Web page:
The Gist: Georgia residents are particularly prone to experiencing and perpetrating the act of ghosting, with a staggering 91% reporting they have been on the receiving end, according to a study by Thriving Center for Psychology.
What is Ghosting?: Ghosting is the act of cutting off all communication with someone without any explanation. It has become more common in recent years, particularly through social media and online interactions. It isn’t just limited to dating culture. It has tentacles in friendships and employment as well.
The Details: Many Georgians turn to ghosting as a means of ending friendships without confrontation, and the practice appears to be a cyclical emotional pattern for some.
Licensed clinical psychologist Alexander Alvarado attributes this trend to social media platforms normalizing quick, non-committal interactions. Despite potential regret, the act of ghosting continues to affect interpersonal relationships in Georgia.
The Quote: “Ghosting is more prevalent among younger generations likely due to the digitalization of social interactions. Online platforms make it easier to connect but also to disengage without immediate consequences. Ghosting aligns with a “swipe culture” where options seem limitless, and people are reduced to commodities. The ephemeral nature of digital communication might contribute to a reduced sense of responsibility towards others’ feelings.” -Alexander Alvarado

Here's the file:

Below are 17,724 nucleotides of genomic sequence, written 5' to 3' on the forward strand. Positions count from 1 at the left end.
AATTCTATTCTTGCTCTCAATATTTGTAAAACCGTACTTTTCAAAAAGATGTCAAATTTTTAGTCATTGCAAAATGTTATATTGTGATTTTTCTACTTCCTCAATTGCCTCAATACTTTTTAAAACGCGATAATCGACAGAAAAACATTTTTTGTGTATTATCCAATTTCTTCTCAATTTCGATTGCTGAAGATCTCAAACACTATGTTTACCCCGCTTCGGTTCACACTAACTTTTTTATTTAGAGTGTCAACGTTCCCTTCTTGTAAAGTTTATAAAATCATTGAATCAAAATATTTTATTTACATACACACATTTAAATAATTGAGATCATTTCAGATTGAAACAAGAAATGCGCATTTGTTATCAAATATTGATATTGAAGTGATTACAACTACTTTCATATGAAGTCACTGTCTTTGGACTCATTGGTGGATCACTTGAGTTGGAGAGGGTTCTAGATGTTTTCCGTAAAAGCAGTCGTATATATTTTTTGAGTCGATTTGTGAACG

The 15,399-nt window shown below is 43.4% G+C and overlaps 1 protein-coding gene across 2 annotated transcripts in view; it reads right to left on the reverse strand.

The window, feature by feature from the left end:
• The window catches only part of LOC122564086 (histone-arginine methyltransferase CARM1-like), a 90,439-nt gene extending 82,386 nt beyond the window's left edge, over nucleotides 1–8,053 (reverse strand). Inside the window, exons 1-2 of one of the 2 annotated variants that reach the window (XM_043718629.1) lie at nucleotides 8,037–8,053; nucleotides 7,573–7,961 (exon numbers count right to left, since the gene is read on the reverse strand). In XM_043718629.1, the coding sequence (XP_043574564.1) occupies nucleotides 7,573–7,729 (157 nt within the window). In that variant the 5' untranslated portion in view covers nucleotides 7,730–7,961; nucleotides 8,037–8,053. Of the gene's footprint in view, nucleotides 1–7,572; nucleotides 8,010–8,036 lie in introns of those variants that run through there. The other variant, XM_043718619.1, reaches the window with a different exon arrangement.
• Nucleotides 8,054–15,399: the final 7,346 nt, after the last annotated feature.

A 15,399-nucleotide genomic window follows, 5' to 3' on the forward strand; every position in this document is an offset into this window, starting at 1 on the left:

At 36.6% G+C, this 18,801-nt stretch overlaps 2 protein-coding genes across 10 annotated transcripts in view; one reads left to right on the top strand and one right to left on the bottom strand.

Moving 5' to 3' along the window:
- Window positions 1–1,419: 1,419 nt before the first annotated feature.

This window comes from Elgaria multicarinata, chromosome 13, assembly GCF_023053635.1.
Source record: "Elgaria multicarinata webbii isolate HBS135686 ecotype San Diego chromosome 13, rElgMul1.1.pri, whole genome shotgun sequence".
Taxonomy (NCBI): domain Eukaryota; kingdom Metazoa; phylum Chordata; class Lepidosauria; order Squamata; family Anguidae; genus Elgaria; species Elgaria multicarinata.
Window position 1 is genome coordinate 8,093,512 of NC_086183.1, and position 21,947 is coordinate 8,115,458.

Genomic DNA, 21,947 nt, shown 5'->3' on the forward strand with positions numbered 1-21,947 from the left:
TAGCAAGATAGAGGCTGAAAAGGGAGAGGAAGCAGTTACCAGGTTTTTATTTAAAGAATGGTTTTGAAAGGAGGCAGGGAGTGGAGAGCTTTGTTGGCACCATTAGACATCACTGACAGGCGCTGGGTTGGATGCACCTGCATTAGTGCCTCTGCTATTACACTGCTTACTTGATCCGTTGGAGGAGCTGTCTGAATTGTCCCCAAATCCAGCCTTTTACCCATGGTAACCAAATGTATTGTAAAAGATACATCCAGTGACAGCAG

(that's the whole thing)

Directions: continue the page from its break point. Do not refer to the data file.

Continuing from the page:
By The Numbers:
- 91% of Georgians have been ghosted
- 63% admit to ghosting others
- 37% report regret about ghosting someone else
- Atlanta ranked #4 in the nation for being ghosted.
In Context: This study reveals a troubling trend in Georgia’s communication habits, highlighting the prevalence and severity of ghosting in the state.
Why It Matters: The act of ghosting can have significant emotional impacts on both parties involved, leading to feelings of rejection, confusion, and anxiety. The high frequency of reciprocal ghosting in Georgia suggests that this problem may be contributing to an overall climate of mistrust and uncertainty within the state’s social fabric.
How You Can Help: If you find yourself struggling with interpersonal conflicts or the urge to ghost others you can benefit from seeking professional help or engaging in self-reflection to understand the root causes of their behavior. Those who have been ghosted can also practice self-care, seek support from friends or family, and avoid internalizing feelings of rejection.